Andy Crouch has a very interesting post about the efforts of Daniel Lanigan to buy a bar in Cambridge. It is of particular interest to me because until recently Daniel owned the Moan and Dove which is my favorite bar. He also owned the Awful Dirty Truth which I think he envisioned as a beer restaurant but I don’t think it worked. The issue Andy is reporting on concerns the liquor license and whether the bar in Cambridge will be open until 2 a.m. The License Commission is concerned because they are trying to eliminate “barrooms””. The neighbors are concerned because of crowd control. These and similar issues were standards parts of the pre-Prohibition world. Licensing was often a tool of Prohibitionists in their attempts to curtail the liquor trade. Liquor control polices developed during Repeal also relied on licensing. A main goal of Prohibition was to eliminate the saloon; post-Repeal polices along with changes in the packaging of beer have encouraged a huge trend away from public drinking toward drinking in the home. The craft beer movement and the growth of beer pubs has reversed that trend somewhat. However, the License Commission hearing shows that public officials prefer drinking to be a part of a dining experience and frown on establishments dedicated solely to drinking.
On Sunday, I gave a talk at the Jewish Community of Amherst on “Jewish Beer and Brewing.” I didn’t actually write that much about this topic in my book, Brewing Battles, so this talk was a combination of material from the book and other sources. For this blog post, I will present primarily the new material.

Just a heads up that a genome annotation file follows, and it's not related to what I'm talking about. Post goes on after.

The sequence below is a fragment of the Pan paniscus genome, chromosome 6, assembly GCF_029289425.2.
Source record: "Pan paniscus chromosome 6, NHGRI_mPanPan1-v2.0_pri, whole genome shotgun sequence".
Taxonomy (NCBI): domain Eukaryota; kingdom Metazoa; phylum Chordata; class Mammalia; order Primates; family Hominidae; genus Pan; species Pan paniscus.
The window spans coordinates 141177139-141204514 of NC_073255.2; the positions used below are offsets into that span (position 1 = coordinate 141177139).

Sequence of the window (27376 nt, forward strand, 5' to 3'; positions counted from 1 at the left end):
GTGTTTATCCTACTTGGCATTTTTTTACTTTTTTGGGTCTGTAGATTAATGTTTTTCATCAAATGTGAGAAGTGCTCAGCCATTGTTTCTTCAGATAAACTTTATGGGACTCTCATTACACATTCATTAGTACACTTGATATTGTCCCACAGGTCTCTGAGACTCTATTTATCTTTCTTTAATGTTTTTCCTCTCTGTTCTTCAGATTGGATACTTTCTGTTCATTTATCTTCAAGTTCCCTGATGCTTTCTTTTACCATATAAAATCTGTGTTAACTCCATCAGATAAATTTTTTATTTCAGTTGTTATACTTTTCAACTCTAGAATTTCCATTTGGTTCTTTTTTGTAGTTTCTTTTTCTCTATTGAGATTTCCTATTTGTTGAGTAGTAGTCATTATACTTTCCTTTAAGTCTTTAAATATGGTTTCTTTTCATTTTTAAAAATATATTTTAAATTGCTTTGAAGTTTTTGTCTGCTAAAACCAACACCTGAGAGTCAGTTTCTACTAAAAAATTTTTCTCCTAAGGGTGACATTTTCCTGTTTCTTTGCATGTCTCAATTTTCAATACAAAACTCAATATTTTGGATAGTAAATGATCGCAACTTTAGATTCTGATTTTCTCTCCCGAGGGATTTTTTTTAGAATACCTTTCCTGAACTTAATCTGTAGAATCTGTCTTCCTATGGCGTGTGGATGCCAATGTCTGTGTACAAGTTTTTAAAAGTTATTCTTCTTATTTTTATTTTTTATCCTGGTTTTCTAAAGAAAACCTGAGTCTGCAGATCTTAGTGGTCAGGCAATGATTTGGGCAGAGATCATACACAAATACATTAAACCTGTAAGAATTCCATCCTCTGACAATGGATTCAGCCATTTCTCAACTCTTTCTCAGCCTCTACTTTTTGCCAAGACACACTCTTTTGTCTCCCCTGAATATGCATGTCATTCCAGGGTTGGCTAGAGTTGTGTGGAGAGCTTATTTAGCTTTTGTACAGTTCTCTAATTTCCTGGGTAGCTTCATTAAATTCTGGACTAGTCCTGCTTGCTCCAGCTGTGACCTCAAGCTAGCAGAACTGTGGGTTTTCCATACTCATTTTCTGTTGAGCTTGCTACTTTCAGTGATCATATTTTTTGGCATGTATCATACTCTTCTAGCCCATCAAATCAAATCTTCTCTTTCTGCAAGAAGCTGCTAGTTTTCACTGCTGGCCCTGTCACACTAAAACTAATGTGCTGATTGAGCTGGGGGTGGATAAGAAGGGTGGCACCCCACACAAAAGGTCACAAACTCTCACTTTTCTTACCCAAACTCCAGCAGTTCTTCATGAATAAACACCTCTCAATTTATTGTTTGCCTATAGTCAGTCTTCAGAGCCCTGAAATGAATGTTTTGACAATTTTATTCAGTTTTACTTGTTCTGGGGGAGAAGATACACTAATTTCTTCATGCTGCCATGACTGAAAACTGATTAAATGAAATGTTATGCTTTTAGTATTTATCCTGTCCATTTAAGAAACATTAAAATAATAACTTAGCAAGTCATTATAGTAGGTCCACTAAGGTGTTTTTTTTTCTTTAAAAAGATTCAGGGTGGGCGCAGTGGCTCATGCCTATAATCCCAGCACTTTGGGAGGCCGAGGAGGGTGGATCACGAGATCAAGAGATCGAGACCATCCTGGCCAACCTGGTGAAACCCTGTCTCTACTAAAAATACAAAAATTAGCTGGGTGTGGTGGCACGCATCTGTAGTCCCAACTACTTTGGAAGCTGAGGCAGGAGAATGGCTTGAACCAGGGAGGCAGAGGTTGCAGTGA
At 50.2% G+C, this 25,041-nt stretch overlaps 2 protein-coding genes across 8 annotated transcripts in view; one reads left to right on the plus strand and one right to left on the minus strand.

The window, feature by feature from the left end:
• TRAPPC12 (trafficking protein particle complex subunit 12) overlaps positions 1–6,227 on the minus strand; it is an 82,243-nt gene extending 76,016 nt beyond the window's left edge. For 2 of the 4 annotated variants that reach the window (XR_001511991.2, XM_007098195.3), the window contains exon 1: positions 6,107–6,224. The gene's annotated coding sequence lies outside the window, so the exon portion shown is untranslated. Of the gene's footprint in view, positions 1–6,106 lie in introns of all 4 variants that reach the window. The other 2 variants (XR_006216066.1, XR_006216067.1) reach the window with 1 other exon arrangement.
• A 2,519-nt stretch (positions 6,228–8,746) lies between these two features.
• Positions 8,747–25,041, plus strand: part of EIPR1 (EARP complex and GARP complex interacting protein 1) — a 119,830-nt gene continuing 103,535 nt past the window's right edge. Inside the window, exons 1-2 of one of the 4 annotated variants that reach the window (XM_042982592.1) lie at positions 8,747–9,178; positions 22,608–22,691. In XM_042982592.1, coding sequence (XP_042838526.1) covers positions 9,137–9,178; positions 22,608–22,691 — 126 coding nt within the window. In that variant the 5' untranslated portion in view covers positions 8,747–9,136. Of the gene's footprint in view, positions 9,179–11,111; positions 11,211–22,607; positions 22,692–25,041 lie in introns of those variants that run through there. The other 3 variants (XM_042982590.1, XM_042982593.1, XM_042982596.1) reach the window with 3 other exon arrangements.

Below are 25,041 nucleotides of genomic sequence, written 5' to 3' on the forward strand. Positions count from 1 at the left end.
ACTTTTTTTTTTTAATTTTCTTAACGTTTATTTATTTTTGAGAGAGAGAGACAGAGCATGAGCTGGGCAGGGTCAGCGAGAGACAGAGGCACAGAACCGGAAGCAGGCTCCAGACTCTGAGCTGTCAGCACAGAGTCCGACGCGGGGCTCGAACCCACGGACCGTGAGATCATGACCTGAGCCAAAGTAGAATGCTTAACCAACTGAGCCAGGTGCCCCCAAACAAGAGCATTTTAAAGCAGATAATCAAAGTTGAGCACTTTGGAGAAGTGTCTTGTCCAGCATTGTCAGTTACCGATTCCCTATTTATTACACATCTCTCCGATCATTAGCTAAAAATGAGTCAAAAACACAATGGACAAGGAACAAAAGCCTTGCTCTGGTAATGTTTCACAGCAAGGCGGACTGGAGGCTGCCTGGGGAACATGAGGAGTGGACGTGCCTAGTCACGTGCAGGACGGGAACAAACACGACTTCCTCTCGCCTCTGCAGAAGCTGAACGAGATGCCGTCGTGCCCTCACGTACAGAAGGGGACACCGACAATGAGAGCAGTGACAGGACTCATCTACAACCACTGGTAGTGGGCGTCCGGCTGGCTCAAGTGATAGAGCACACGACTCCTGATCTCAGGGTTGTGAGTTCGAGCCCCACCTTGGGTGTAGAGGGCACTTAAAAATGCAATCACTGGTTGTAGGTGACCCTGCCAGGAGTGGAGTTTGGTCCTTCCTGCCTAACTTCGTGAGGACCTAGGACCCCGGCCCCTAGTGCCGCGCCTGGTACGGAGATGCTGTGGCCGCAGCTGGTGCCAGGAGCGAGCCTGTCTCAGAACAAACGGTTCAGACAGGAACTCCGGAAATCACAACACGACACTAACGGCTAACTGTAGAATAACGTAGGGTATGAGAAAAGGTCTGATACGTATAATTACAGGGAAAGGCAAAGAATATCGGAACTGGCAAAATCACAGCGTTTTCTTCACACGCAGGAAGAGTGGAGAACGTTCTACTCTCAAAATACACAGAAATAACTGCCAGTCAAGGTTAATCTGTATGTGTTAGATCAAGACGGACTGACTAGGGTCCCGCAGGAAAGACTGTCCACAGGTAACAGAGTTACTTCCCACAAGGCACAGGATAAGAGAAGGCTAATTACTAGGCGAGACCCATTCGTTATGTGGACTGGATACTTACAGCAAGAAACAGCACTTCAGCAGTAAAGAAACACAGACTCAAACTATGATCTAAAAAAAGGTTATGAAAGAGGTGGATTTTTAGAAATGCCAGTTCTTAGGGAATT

In 1840, the Jewish population in America was about 15,000. By 1880, there were 250,000. The majority were German Jews. Their reasons for leaving were very similar to non-Jewish Germans. Many of the German Jewish immigrants were involved in business including banking and department stores. German Jews had not been prominently involved in brewing in Germany and thus did not gravitate to that industry in America. The industry that both German and Eastern European Jewish immigrants played a major role in was the garment industry as well as department stores. My father and his family all worked in the garment industry. Continue reading “Jewish Beer and Brewing”
Blue Laws restrict the selling of alcohol on Sundays and date back to the nineteenth century. Blue law legislation can also prohibit other commercial activities on Sunday. Most states have rescinded or overturned this legislation but Connecticut, Georgia, and Indiana still restrict sales of all alcoholic beverages. Fifteen other states , including Texas, prohibit the sale of distilled spirits only.
According to Time, these states may soon join the rest of the country in providing 24/7 liquor sales to their citizens. Although the Christian right opposes overturning the Blue laws, the states feel they are losing a valuable source of revenue by continuing to prohibit Sunday sales. Connecticut faces competition from both New York and Massachusetts while Texas feels it is losing revenue from potential sales along the border with Mexico.
The Time article points out how governments turn to alcohol as a source of revenue during hard times. The Repeal of Prohibition at the height of the Great Depression is the most striking parallel to today’s situation. President Obama certainly appears to share President Franklin Roosevelt’s affinity for cocktails but Jessica Warner, The Day George Bush Stopped Drinking: Why Abstinence Matters to the Religious Right, argues that, as a society America needs to abstain from something. If the revenue needs of states move our abstemious gaze away from alcohol, what other substance or behavior will we seek to curtail?